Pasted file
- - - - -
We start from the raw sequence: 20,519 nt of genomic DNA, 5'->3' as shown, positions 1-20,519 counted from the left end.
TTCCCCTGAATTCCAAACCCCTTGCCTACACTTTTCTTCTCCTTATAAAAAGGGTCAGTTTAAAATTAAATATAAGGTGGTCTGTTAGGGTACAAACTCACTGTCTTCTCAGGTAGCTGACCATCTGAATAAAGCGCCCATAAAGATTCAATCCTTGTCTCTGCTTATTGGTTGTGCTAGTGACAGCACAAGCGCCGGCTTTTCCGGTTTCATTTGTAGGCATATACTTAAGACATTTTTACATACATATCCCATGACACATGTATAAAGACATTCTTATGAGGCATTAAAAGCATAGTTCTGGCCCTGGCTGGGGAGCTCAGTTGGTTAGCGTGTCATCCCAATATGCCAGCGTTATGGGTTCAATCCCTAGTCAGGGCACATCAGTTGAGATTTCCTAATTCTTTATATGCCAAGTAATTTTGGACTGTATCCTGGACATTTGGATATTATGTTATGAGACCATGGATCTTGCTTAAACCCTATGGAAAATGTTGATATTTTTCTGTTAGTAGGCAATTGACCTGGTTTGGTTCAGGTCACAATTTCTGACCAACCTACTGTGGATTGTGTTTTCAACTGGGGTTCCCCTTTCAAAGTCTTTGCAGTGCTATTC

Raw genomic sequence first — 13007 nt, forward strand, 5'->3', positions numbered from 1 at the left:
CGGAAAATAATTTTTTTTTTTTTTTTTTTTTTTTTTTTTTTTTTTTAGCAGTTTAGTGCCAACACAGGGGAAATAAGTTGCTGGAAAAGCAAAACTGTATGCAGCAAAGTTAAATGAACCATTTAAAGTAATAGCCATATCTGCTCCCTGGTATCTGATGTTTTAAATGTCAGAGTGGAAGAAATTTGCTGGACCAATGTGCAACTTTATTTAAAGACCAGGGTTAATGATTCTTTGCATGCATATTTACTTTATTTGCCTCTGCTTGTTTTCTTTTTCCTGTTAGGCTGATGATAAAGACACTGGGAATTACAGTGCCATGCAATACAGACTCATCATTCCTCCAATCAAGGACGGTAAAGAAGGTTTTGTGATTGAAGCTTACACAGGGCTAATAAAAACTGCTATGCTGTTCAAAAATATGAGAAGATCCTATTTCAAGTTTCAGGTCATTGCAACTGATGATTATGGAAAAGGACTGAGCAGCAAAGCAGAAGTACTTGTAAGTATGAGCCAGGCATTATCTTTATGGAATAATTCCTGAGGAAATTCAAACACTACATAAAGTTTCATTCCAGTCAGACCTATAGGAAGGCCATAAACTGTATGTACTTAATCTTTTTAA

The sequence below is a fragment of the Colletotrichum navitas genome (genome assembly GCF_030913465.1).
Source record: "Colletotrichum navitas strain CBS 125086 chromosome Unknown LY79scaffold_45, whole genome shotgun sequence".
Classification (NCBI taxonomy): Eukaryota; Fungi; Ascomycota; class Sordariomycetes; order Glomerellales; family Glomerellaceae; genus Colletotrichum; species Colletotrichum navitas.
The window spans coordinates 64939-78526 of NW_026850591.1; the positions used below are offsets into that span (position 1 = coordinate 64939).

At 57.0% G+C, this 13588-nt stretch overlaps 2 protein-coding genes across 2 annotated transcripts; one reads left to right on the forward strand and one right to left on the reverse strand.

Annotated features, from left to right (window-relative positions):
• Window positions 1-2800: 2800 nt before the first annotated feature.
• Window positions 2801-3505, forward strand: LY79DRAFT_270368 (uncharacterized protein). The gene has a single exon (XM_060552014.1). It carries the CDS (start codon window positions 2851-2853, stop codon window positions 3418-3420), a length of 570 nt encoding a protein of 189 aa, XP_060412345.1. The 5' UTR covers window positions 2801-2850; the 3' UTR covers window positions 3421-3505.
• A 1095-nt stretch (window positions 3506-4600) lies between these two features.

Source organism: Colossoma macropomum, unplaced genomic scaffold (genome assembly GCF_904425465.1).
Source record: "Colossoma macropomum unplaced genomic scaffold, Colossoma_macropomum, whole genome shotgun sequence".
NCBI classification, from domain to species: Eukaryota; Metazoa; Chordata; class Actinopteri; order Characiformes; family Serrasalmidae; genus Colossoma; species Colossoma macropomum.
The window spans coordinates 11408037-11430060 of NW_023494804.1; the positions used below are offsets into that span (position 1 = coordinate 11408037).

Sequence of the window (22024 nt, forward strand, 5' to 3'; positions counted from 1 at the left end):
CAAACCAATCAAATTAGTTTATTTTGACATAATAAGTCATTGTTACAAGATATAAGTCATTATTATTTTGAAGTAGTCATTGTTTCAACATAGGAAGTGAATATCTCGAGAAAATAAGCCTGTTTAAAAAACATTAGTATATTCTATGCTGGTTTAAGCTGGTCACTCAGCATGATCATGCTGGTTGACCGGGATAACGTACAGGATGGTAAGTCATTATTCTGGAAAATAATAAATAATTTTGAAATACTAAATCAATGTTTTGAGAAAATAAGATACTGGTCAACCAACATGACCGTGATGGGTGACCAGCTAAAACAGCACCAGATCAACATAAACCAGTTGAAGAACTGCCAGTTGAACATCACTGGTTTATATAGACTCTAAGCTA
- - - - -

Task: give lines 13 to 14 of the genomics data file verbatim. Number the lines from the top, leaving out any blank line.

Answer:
• A 1095-nt stretch (window positions 3506-4600) lies between these two features.

Source organism: Colossoma macropomum, unplaced genomic scaffold (genome assembly GCF_904425465.1).